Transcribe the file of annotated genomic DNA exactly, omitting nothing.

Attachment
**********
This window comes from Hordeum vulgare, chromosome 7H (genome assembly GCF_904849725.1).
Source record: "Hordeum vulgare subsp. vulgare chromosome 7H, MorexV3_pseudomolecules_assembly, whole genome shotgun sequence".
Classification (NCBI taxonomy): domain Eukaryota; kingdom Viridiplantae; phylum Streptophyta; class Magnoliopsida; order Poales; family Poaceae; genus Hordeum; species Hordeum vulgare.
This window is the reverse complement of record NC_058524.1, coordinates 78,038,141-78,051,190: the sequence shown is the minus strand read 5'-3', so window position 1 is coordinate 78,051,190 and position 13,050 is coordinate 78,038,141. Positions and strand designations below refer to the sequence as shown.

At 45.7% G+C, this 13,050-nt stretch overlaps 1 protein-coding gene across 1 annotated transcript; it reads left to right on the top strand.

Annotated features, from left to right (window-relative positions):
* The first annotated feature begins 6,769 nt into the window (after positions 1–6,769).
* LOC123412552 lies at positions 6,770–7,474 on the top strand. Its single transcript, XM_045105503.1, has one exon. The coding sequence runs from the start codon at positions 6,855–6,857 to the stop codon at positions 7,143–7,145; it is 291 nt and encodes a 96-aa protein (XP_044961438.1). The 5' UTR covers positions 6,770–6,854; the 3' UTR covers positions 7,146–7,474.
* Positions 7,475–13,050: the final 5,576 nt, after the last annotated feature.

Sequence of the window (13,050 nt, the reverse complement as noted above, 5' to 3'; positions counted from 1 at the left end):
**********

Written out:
This window comes from Hordeum vulgare, chromosome 7H (genome assembly GCF_904849725.1).
Source record: "Hordeum vulgare subsp. vulgare chromosome 7H, MorexV3_pseudomolecules_assembly, whole genome shotgun sequence".
Classification (NCBI taxonomy): domain Eukaryota; kingdom Viridiplantae; phylum Streptophyta; class Magnoliopsida; order Poales; family Poaceae; genus Hordeum; species Hordeum vulgare.
This window is the reverse complement of record NC_058524.1, coordinates 78,038,141-78,051,190: the sequence shown is the minus strand read 5'-3', so window position 1 is coordinate 78,051,190 and position 13,050 is coordinate 78,038,141. Positions and strand designations below refer to the sequence as shown.

At 45.7% G+C, this 13,050-nt stretch overlaps 1 protein-coding gene across 1 annotated transcript; it reads left to right on the top strand.

Annotated features, from left to right (window-relative positions):
* The first annotated feature begins 6,769 nt into the window (after positions 1–6,769).
* LOC123412552 lies at positions 6,770–7,474 on the top strand. Its single transcript, XM_045105503.1, has one exon. The coding sequence runs from the start codon at positions 6,855–6,857 to the stop codon at positions 7,143–7,145; it is 291 nt and encodes a 96-aa protein (XP_044961438.1). The 5' UTR covers positions 6,770–6,854; the 3' UTR covers positions 7,146–7,474.
* Positions 7,475–13,050: the final 5,576 nt, after the last annotated feature.

Sequence of the window (13,050 nt, the reverse complement as noted above, 5' to 3'; positions counted from 1 at the left end):